Susi and I also walked the ‘Wallweg’…a thin forest path dug into the earth and stone of the steep mountainsides, along which miles of trenches have been dug by hand. It is along these Walle that the precious mountain waters flow from high atop the surrounding peaks down the mountains to the valley and river below. Shunts have been built into the main artery along the entire length of the Wall, such than water can be carefully channeled to each farm. There is a team of  inspectors who ensure that the trenches are cleared of debris. There are no engines to drive this process….no mechanics to repair faulty pumps…it is simply melting Winter snows and gravity that drive this simple elegant system. It has functioned as such for many centuries and, precluding any further human or otherwise catastrophic intervention, will probably continue to do so for countless harvests to come. 

Susi and I had heard from friends that whilst in Meran, it is essential to pay a visit to the nearby Schloss (Castle) Trauttmansdorff located but a short drive from Obermais.  The castle itself has been the seat of Austrian nobility since the 14th century.  It has had a tumultuous history that has seen it fall to ruin and restoration (see: http://www.trauttmansdorff.it/History.html). Today, the castle is a museum surrounded by some of the most glorious international gardens in the world. Although only opened to the public since 2001, these gardens have already become one of the world’s most visited.

Schloss Trauttmansdorff

The gardens are divided into four major themes…forests of the world, the sun gardens, landscapes of the South Tirol and the water and terraced gardens. There are miles of paths connecting the palette of colors and shapes…a botanical paradise sporting representatives from every clime and altitude. There are cacti, a sheath of sand shaded by large palm trees, roses, lily-laden ponds stocked with fish from Japan, meadows and thick forests and a pair of high-altitude lookouts from which observers can view the schloss and its rolling environs.  The gardens and schloss combined are so expansive that what was originally anticipated to take but a few hours turned into a full day of exploration. More information on these magnificant gardens can be found at: http://www.trauttmansdorff.it/The_Gardens_new091009_The_Four_Garden_Worlds.html

After some days, it became clear to Susi and me that it was time to move on, and we sadly departed Obermais and once again took to the local roads..this time headed back toward Austria. We elected to employ an alternate route….not only for a change of scenery, but in order to prevent an encore of Susi’s previous bout with my mountain driving. Yes, the more placid route via the Reschen Pass would be the best option. After detouring briefly toward Bozen (Bolzano) where we purchased a couple of large clay pots (for which this area is famous) for Susi’s plants, we took to the route toward home. It wound its placid way through some of the most beautiful scenery one can imagine…replete with ancient villages, monasteries, castles and other fortifications from wars past and very far past. 

Susi and I paused in our travels in an area known as the Reschen Heide…a rolling expanse of green surrounded by high-snow-topped peaks. A midday coffee at the Cafe Andrea quite unexpectedly revealed to us that we were within a short walk to Mals…one of the most ancient villages lining this old trade route connecting Italy to Austria and Switzerland. Ones attention is immediately drawn to the five towers that dominate the skyline. We had to investigate, and temporarily abandoning our car, made our way into the village.

The Medieval Village of Mals (Malles) at the Foot of the Reschen Pass

Mals was much older than I had thought…a pre-Roman Empire agrarian community nestled at the base of sheltering hills. Immediately one could see lines of Gothic period stone walls into which private dwelling had been built. The first tower one encounters is that of the oldest Church in this part of the Tirol…the 8th century Church of St. Benedict. It was small, built for a small village of that time.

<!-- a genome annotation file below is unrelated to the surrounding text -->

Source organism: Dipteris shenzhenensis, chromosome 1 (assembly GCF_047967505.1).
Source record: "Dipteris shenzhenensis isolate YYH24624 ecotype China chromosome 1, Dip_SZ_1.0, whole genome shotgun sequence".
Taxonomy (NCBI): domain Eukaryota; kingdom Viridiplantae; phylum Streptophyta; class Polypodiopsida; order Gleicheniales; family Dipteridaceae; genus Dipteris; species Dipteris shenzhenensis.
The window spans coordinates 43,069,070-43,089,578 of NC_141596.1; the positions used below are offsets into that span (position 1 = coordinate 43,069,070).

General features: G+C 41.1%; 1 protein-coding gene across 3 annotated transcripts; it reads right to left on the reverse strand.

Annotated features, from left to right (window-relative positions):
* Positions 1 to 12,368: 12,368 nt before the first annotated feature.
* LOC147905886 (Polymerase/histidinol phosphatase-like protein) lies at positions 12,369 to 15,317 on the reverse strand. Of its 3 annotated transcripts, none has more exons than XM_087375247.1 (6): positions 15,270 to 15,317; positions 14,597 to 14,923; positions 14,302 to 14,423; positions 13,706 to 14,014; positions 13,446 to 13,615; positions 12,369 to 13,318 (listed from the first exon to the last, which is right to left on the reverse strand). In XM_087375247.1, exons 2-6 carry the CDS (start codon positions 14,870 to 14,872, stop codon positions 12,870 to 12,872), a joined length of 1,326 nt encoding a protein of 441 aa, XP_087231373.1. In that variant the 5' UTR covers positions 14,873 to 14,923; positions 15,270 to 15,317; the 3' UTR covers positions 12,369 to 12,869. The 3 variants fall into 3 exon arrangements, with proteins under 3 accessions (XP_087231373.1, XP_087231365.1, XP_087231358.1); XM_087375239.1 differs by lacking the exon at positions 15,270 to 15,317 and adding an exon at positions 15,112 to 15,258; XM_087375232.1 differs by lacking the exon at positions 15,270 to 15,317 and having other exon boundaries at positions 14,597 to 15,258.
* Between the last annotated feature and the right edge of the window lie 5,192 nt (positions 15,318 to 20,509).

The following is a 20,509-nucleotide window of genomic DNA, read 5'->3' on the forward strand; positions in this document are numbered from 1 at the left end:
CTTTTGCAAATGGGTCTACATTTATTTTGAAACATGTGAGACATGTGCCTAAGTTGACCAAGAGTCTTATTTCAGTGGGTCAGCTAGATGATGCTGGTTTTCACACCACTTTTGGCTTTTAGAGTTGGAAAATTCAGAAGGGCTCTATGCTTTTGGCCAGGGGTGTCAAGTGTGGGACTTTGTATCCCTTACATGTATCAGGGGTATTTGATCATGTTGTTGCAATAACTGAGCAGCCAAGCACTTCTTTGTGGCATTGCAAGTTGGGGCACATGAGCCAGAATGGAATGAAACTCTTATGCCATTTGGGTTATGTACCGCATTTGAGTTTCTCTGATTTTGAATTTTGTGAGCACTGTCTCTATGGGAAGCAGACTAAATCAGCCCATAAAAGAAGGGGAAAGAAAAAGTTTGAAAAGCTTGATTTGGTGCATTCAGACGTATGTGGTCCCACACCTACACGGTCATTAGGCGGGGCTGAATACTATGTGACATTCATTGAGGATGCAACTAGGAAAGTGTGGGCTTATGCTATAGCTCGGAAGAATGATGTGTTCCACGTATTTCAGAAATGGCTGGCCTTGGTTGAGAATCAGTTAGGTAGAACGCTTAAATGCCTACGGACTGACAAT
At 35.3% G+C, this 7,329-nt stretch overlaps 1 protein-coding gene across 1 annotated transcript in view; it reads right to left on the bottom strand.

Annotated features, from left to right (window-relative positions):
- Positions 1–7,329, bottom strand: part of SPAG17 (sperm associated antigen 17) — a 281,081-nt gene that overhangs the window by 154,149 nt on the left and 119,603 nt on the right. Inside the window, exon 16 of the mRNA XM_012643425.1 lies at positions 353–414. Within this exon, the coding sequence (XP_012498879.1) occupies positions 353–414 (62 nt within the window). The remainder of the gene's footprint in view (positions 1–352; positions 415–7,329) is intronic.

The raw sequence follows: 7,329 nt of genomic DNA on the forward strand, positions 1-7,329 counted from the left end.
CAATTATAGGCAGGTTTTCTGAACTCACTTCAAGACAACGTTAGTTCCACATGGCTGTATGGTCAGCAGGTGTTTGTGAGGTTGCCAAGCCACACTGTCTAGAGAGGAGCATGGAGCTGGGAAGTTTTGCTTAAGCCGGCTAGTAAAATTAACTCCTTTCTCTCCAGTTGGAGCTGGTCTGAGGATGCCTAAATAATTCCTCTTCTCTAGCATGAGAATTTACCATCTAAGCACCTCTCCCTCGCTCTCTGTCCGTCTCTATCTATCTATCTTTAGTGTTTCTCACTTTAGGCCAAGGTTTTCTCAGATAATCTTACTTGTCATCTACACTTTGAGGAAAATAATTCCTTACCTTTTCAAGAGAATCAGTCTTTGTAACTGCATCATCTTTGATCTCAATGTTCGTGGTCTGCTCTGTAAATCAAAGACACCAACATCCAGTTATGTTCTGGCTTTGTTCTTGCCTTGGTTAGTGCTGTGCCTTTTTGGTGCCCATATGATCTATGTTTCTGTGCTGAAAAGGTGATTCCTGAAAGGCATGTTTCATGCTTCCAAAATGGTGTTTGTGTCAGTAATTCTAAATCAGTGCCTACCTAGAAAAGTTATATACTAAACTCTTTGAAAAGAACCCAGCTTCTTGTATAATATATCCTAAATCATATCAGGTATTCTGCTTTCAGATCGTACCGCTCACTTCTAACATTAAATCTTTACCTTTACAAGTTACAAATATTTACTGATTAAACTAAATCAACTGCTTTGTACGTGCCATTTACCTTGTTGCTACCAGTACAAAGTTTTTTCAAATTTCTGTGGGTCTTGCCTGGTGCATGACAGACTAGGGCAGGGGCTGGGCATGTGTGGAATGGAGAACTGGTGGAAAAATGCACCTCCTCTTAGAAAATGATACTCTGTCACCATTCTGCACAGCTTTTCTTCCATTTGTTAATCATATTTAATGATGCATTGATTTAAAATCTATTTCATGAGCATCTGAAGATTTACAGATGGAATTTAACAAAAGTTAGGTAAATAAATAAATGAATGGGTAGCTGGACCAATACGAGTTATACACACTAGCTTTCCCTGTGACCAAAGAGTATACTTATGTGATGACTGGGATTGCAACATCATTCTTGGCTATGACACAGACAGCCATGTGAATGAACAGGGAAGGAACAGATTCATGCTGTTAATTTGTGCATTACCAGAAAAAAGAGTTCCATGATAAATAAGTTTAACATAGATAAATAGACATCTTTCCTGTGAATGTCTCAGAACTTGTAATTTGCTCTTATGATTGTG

The 8th Century Benediktskirche (Church of St. Benedict) in Mals. It is one of the oldest Churches in all of the Tirol. The tower was built later, in the 12th century. This church contains paintings and frecoes that are amongst the oldest in all of the German speaking nation-states of Europe.

A few streets away, one could see another church bell tower…this one from the 14th century….and there, a few streets away again, was another tower of a church built in the 16th century. For you see, unlike some many other sites where Churches were built on the exact same sites as their predecessors (and in the process, destroying or updating the older structures), churches in the this part of the Tirol were lovingly maintained and preserved. As villages and populations grew, rather than replace the older buildings with larger newer ones, a new Church was built a few streets away. This practice is but one reason why so many ancient Italian villages still are dominated by these picturesque reminders of a long colorful history.

Ancient Dwellings in Mals (Malles)

We arrived back in Pinswang this past Wednesday, to be greeted by high winds, hail and fierce rain storms..typical for this time of the North Tirolean year. We had little respite, however, before the next bout of festivities commenced. It is the celebration of the Sacred Heart of Jesus (Herz Jesu)…an historic religious and national fest whereby portions of the alpine surround are set alight in the symbols of our faith….large crosses, hearts and other symbols are created by setting lantern fires up on the mountainsides and even atop on many peaks. In the Summer dark, Susi and I could stand in the field about out house and see these fires ablaze, some set many miles away. It is a glorious sight that is hard to describe.  

Yesterday, Sunday, following Mass, we celebrated once again..this time for our local patron Saint…Ulrich, whose name graces our village Church. It all started at about 1030 and went well into the evening…wonderful music, lots of food, lots of beer…much friendship as many from the village were joined by guests on holiday. Susi and I headed off at about 1630 after a full day…leaving behind only the heartiest to hold down the fort until the benches were eventually stacked and tables folded in the glow of the spots shining on the Ulrichskirche late last night.

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Responses

  1. What a wonderful journey. I liked it all, but was drawn especially to the celebration of the Sacred Heart right back in your own area. We have lost so many of these traditions in modern-day culture, and it is nice to see that they still survive.